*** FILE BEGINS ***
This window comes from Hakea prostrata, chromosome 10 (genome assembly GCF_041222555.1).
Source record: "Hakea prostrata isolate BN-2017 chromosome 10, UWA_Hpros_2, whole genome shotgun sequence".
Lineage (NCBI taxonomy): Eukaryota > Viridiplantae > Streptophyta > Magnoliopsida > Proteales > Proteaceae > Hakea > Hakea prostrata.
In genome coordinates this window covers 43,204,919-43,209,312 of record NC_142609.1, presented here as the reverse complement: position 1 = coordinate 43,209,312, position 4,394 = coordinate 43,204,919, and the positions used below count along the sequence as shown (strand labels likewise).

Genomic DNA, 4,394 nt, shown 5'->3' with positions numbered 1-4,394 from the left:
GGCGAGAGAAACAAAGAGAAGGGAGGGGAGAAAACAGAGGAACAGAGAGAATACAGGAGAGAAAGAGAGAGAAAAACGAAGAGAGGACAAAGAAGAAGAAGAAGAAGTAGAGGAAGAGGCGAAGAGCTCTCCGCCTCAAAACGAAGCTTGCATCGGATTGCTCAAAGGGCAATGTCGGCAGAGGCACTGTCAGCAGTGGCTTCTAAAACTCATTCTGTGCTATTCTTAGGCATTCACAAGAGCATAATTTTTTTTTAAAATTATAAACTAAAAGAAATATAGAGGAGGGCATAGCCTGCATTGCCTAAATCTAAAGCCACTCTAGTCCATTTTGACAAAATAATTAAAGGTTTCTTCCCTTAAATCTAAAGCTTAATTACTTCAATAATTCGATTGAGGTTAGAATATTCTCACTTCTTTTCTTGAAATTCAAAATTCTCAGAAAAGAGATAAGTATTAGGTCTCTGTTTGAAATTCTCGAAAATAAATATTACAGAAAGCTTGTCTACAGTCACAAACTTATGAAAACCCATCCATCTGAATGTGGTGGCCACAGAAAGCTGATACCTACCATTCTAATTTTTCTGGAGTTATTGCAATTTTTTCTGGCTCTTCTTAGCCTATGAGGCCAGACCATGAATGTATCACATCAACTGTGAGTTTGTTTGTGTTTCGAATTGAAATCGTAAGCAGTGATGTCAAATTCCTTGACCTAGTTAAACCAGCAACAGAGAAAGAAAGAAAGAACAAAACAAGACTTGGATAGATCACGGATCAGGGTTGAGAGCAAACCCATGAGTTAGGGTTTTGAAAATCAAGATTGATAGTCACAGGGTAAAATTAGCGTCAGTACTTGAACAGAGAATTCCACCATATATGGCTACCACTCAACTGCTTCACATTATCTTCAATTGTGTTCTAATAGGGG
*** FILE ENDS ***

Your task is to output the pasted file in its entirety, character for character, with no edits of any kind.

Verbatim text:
This window comes from Hakea prostrata, chromosome 10 (genome assembly GCF_041222555.1).
Source record: "Hakea prostrata isolate BN-2017 chromosome 10, UWA_Hpros_2, whole genome shotgun sequence".
Lineage (NCBI taxonomy): Eukaryota > Viridiplantae > Streptophyta > Magnoliopsida > Proteales > Proteaceae > Hakea > Hakea prostrata.
In genome coordinates this window covers 43,204,919-43,209,312 of record NC_142609.1, presented here as the reverse complement: position 1 = coordinate 43,209,312, position 4,394 = coordinate 43,204,919, and the positions used below count along the sequence as shown (strand labels likewise).

Genomic DNA, 4,394 nt, shown 5'->3' with positions numbered 1-4,394 from the left:
GGCGAGAGAAACAAAGAGAAGGGAGGGGAGAAAACAGAGGAACAGAGAGAATACAGGAGAGAAAGAGAGAGAAAAACGAAGAGAGGACAAAGAAGAAGAAGAAGAAGTAGAGGAAGAGGCGAAGAGCTCTCCGCCTCAAAACGAAGCTTGCATCGGATTGCTCAAAGGGCAATGTCGGCAGAGGCACTGTCAGCAGTGGCTTCTAAAACTCATTCTGTGCTATTCTTAGGCATTCACAAGAGCATAATTTTTTTTTAAAATTATAAACTAAAAGAAATATAGAGGAGGGCATAGCCTGCATTGCCTAAATCTAAAGCCACTCTAGTCCATTTTGACAAAATAATTAAAGGTTTCTTCCCTTAAATCTAAAGCTTAATTACTTCAATAATTCGATTGAGGTTAGAATATTCTCACTTCTTTTCTTGAAATTCAAAATTCTCAGAAAAGAGATAAGTATTAGGTCTCTGTTTGAAATTCTCGAAAATAAATATTACAGAAAGCTTGTCTACAGTCACAAACTTATGAAAACCCATCCATCTGAATGTGGTGGCCACAGAAAGCTGATACCTACCATTCTAATTTTTCTGGAGTTATTGCAATTTTTTCTGGCTCTTCTTAGCCTATGAGGCCAGACCATGAATGTATCACATCAACTGTGAGTTTGTTTGTGTTTCGAATTGAAATCGTAAGCAGTGATGTCAAATTCCTTGACCTAGTTAAACCAGCAACAGAGAAAGAAAGAAAGAACAAAACAAGACTTGGATAGATCACGGATCAGGGTTGAGAGCAAACCCATGAGTTAGGGTTTTGAAAATCAAGATTGATAGTCACAGGGTAAAATTAGCGTCAGTACTTGAACAGAGAATTCCACCATATATGGCTACCACTCAACTGCTTCACATTATCTTCAATTGTGTTCTAATAGGGG